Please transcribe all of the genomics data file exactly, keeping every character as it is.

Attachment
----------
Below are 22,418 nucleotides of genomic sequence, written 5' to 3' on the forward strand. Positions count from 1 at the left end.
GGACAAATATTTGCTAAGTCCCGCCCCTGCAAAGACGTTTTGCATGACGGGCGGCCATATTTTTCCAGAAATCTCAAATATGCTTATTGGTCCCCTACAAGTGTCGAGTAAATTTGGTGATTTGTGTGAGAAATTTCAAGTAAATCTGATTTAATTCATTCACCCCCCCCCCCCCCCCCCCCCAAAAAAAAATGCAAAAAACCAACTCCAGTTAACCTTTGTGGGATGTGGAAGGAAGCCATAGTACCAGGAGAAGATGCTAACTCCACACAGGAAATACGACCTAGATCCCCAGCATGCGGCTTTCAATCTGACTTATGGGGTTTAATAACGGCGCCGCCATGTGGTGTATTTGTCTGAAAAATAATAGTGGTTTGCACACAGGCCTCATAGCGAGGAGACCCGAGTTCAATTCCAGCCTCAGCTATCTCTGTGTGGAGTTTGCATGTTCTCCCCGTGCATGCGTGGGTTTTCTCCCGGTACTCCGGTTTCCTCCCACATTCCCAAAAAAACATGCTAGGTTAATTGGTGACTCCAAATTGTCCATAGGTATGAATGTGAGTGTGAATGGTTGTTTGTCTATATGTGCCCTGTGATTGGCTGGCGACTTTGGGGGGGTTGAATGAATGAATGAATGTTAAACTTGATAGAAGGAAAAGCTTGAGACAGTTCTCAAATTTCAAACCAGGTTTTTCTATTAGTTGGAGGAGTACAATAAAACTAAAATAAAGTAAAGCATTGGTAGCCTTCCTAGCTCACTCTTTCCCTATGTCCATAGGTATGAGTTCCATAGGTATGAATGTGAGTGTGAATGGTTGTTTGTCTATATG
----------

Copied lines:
Below are 22,418 nucleotides of genomic sequence, written 5' to 3' on the forward strand. Positions count from 1 at the left end.
GGACAAATATTTGCTAAGTCCCGCCCCTGCAAAGACGTTTTGCATGACGGGCGGCCATATTTTTCCAGAAATCTCAAATATGCTTATTGGTCCCCTACAAGTGTCGAGTAAATTTGGTGATTTGTGTGAGAAATTTCAAGTAAATCTGATTTAATTCATTCACCCCCCCCCCCCCCCCCCCCCAAAAAAAAATGCAAAAAACCAACTCCAGTTAACCTTTGTGGGATGTGGAAGGAAGCCATAGTACCAGGAGAAGATGCTAACTCCACACAGGAAATACGACCTAGATCCCCAGCATGCGGCTTTCAATCTGACTTATGGGGTTTAATAACGGCGCCGCCATGTGGTGTATTTGTCTGAAAAATAATAGTGGTTTGCACACAGGCCTCATAGCGAGGAGACCCGAGTTCAATTCCAGCCTCAGCTATCTCTGTGTGGAGTTTGCATGTTCTCCCCGTGCATGCGTGGGTTTTCTCCCGGTACTCCGGTTTCCTCCCACATTCCCAAAAAAACATGCTAGGTTAATTGGTGACTCCAAATTGTCCATAGGTATGAATGTGAGTGTGAATGGTTGTTTGTCTATATGTGCCCTGTGATTGGCTGGCGACTTTGGGGGGGTTGAATGAATGAATGAATGTTAAACTTGATAGAAGGAAAAGCTTGAGACAGTTCTCAAATTTCAAACCAGGTTTTTCTATTAGTTGGAGGAGTACAATAAAACTAAAATAAAGTAAAGCATTGGTAGCCTTCCTAGCTCACTCTTTCCCTATGTCCATAGGTATGAGTTCCATAGGTATGAATGTGAGTGTGAATGGTTGTTTGTCTATATG